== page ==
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Release: Sept. 23, 2002

UI professor to discuss a dinosaur named 'Sue' Sept. 28

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"Sue," the largest and most complete Tyrannosaurus rex skeleton yet uncovered, will be the subject of a 10 a.m. Saturday, Sept. 28 presentation, "The Dead Speak: Lessons from Tyrannosaur," by Christopher Brochu, assistant professor of geoscience in the University of Iowa College of Liberal Arts and Sciences (CLAS), in Room 40, Schaeffer Hall.

The free, public talk is part of the CLAS Saturday Scholars series. He will also be a guest on "Iowa Talks," WSUI, AM 910, at 10 a.m. Thursday, Sept. 26.

"My talk will be about Sue, the 'T. rex' at the Field Museum and the work I did on Sue," Brochu says. "I'll talk about what Tyrannosaurs are, what makes them such unusual animals, and what makes Sue such an unusual Tyrannosaur.

"The public is fascinated with dinosaurs -- that's why I teach a class called "The Age of Dinosaurs" for undergraduate non-majors here at Iowa. And, Tyrannosaurus rex is an ambassador for science -- it gives us a chance to do science that will be of interest to the public."

Brochu has taught at the UI since 2001, after having earned his bachelor's degree in geology from the University of Iowa in 1989 and his master's and doctorate from the University of Texas at Austin in 1992 and 1997, respectively. From 1998 through 2000, Brochu was a postdoctoral research scientist at the Field Museum in Chicago, where his primary duty was the completion of a monographic description of "Sue." At Iowa, his research focuses on the evolutionary history of fossil and living archosaurs, especially crocodiles and theropod dinosaurs, and the comparison of molecular and fossil-based methods of estimating divergence times between evolutionary lineages. He also teaches courses in vertebrate paleontology.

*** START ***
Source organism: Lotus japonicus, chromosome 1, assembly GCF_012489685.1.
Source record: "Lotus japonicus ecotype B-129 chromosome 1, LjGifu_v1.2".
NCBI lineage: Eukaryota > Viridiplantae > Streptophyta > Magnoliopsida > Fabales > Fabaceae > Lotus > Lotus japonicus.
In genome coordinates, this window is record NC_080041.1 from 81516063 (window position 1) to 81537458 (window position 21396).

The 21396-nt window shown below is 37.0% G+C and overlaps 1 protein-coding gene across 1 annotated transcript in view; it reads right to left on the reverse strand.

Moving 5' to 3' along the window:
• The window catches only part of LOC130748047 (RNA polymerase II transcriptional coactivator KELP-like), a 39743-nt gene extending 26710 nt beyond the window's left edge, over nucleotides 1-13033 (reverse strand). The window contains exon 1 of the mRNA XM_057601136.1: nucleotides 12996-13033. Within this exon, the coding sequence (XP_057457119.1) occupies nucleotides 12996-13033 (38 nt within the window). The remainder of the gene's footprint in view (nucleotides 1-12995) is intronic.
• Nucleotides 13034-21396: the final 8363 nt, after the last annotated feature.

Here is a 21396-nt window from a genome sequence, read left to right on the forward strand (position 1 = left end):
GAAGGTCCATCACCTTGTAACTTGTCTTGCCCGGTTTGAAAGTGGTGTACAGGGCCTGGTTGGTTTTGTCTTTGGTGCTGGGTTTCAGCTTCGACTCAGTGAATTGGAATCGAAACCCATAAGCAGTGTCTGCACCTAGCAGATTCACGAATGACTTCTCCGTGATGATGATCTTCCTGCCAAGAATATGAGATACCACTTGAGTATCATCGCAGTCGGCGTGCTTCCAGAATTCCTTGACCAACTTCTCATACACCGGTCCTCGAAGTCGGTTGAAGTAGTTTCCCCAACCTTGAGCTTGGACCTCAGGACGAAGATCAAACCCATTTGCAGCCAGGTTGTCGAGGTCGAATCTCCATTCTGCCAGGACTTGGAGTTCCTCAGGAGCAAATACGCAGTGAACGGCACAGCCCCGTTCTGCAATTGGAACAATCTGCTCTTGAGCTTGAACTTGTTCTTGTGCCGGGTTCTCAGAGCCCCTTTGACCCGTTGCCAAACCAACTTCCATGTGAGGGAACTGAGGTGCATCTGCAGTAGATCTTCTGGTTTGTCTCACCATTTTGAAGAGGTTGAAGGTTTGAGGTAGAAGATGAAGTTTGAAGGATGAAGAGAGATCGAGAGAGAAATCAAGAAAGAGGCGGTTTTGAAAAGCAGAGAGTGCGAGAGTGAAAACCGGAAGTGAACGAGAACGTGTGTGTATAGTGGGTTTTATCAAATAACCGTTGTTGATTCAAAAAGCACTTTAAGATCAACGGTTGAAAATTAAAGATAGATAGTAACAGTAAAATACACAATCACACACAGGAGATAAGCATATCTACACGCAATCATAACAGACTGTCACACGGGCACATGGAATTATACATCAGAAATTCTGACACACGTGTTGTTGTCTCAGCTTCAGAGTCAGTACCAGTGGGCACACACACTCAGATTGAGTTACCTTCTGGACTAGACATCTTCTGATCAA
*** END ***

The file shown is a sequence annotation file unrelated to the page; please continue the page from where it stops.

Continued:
Future lectures in the Saturday Scholars series include:

-- Oct. 12 "Jewish Women in India: Rethinking the Middle East," Jael Silliman, associate

professor of women's studies

-- Oct. 26 "Just Beneath My Skin: Autobiography and Self-Discovery," Patricia Foster,

associate professor of English

-- Nov. 9 "The Neanderthal Mystery: Who Were They and Why Did They Disappear?" Robert Franciscus, assistant professor of anthropology

All presentations will begin at 10 a.m. in room 40 Schaeffer Hall, the southeast building on the UI Pentacrest. Each session will last about an hour, including a 20-30 minute presentation followed by a question-and-answer session. Refreshments will be served. Additional information is available at: http://www.clas.uiowa.edu/alumni/saturday_scholars/2002.shtml.

Individuals with disabilities are encouraged to attend all UI-sponsored events. People requiring an accommodation in order to participate in this program are asked to contact the UI College of Liberal Arts and Sciences in advance at 335-2610.